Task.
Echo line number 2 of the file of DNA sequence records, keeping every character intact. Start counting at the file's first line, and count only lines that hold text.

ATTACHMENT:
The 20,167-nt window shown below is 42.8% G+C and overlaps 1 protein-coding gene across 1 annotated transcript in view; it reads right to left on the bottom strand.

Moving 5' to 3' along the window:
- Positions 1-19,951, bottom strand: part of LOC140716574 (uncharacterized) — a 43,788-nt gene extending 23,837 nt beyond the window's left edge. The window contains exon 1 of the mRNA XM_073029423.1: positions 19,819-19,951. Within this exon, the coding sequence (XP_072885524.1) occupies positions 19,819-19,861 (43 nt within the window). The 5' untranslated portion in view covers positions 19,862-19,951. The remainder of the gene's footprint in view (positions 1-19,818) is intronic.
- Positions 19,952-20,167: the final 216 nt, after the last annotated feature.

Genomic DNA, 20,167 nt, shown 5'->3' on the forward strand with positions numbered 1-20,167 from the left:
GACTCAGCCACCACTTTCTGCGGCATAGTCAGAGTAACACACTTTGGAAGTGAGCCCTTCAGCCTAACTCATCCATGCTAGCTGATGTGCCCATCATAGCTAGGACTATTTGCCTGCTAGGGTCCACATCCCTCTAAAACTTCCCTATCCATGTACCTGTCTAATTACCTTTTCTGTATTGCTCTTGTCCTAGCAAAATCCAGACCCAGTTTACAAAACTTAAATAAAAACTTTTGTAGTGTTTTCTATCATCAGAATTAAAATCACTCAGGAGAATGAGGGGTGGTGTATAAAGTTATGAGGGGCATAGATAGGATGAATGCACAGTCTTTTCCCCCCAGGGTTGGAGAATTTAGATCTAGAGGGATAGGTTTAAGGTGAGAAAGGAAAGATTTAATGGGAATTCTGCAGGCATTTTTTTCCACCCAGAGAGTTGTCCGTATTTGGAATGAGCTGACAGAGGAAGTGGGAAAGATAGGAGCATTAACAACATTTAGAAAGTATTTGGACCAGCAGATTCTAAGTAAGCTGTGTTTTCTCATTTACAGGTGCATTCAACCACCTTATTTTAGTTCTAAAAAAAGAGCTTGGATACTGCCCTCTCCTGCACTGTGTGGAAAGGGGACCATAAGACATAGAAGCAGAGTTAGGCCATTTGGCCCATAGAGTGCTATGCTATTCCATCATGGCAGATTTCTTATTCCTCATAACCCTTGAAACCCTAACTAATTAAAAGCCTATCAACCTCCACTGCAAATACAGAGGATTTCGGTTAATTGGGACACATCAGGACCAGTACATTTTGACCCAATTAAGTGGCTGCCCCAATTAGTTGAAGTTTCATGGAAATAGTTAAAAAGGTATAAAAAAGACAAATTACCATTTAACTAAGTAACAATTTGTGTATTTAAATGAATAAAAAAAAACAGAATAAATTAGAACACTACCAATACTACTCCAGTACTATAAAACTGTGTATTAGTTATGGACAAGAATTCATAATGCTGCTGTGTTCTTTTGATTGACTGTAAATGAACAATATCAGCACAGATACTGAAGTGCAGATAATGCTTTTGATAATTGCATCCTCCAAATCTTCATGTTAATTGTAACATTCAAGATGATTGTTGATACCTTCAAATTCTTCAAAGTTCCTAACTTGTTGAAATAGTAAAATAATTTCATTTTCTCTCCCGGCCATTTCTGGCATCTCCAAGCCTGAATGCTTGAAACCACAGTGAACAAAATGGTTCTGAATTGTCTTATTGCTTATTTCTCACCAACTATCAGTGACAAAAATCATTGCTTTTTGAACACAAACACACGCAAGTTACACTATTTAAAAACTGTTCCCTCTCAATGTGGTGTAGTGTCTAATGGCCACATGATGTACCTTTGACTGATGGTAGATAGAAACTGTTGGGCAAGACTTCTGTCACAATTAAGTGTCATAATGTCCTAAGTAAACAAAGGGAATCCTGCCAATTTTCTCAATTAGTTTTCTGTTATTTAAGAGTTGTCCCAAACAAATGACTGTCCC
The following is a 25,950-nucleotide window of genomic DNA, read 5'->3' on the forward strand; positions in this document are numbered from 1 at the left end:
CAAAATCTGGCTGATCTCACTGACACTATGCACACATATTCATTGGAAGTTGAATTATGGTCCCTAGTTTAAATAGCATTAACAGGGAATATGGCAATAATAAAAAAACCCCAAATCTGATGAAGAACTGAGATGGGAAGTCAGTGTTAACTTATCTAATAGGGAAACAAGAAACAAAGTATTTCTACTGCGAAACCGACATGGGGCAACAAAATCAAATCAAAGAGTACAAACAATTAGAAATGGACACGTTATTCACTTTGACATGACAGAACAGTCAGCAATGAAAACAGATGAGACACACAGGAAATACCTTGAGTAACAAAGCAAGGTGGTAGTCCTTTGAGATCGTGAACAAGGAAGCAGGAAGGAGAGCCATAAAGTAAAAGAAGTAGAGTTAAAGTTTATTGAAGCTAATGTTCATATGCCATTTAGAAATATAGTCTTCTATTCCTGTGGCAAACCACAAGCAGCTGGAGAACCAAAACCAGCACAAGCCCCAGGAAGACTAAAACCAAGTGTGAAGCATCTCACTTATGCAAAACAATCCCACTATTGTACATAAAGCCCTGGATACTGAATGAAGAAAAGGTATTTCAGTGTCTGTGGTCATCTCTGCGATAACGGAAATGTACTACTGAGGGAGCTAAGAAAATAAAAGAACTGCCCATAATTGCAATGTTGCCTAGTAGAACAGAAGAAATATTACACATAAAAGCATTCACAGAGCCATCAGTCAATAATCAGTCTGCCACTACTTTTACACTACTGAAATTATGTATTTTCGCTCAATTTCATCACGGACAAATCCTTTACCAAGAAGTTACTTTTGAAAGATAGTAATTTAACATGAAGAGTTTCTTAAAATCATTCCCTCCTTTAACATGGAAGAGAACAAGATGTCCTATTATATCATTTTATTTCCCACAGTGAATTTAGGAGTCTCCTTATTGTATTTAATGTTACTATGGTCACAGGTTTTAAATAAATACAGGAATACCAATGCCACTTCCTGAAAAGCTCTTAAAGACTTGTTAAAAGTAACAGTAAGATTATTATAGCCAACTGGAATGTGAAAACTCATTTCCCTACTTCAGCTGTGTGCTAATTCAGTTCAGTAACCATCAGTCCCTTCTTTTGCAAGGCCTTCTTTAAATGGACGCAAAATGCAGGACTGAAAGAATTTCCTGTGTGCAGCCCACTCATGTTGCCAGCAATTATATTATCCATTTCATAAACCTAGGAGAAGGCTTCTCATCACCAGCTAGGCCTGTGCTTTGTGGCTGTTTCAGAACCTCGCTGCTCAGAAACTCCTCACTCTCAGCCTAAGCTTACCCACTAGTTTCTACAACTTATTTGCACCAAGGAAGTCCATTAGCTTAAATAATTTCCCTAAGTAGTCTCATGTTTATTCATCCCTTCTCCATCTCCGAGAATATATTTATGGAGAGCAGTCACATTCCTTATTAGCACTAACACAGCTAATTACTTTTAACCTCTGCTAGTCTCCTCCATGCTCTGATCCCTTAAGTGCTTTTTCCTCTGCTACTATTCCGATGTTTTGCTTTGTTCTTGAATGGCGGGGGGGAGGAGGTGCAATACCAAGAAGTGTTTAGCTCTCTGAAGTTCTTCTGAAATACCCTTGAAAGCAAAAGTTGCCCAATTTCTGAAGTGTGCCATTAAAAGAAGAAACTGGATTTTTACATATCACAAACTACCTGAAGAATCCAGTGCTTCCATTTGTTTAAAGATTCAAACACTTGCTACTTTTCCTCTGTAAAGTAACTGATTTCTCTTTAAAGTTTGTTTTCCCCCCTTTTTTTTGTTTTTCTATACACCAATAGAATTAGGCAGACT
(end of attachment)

Moving 5' to 3' along the window: